The authors see the adoption of Latinx as a ‘radical’ change, and degendering Spanish would lead to erasure. Making a language more inclusive does not equal erasure of culture and identity. Latinxs can adapt to ‘radical change’ as they have countless times throughout history. Although the term had been  previously used primarily by Latinxs in the LGBTQIA community, it has since been embraced by all Latinxs as a way to  be more gender inclusive when discussing issues directly affecting the community.

 "This argument is born out of unexamined privilege and lack of awareness about systemic oppression. When we hold privilege, we are used to being represented and thus we are not used to being excluded." 

Professors Maria Scharrón-del Río and Alan Aja argue that the Gilberts’ rationale is no different from the individuals who push their “All Lives Matter” agenda instead of understanding and accepting the need to highlight “Black Lives Matter.” Although coining the term ‘Latinx’ wasn’t in  response to the tragic events that have affected the Black Community in more recent years, it was a push  to create a word that would include marginalized groups instead of excluding them.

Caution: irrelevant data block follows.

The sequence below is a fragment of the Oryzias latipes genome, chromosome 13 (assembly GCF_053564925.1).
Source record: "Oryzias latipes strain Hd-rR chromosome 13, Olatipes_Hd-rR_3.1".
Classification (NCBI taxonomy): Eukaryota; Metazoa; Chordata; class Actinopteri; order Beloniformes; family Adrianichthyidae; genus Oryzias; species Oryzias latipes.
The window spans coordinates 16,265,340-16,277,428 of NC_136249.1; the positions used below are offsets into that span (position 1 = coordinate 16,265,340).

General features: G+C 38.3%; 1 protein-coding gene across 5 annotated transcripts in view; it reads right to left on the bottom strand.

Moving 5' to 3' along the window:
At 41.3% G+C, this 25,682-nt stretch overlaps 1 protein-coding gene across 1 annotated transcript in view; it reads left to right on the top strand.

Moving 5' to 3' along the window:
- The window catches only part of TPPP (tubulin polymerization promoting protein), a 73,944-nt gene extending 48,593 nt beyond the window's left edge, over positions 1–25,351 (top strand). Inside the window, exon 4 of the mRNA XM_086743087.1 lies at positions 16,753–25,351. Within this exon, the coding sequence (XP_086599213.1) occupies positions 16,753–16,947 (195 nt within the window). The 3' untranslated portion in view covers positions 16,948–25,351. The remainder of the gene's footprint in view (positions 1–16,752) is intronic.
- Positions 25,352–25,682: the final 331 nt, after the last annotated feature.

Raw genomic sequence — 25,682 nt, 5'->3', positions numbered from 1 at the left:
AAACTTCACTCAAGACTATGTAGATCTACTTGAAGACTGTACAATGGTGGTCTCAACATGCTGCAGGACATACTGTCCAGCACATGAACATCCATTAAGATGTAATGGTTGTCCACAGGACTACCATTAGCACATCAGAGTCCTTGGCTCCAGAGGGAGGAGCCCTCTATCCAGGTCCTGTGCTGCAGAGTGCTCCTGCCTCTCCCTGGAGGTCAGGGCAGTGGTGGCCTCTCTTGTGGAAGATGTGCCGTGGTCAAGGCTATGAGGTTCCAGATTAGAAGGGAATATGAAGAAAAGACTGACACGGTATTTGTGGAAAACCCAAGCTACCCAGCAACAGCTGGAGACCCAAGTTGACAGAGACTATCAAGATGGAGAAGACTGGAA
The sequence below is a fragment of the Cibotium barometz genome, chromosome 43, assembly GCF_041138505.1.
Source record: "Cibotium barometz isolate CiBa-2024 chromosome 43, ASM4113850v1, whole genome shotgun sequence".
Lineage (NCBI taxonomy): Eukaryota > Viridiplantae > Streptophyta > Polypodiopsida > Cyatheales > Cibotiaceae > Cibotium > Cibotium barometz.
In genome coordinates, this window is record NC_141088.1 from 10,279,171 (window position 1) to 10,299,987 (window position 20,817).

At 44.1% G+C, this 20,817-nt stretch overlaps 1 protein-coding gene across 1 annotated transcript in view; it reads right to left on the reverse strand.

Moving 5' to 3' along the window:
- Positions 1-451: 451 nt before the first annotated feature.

What Happens Now?

The Royal Spanish Academy is making no moves to make any changes to the Spanish Language. While news sites such as HuffingtonPost, TheFlama (part of Univision Communications Inc.), and NPR's LatinoUSA have argued or favored the new term, Latinx remains relatively used in the blogospheres; Tumblr blogs popular within the Latinx online community, such as Thisisnotlatinx, MixedLatinxs, and AngryLatinxsUnited continue to serve as guides for users who are looking to understand the word, Latinx. As we move towards inclusivity of all genders, more and more people have adopted the word- despite the arguments crying out against it.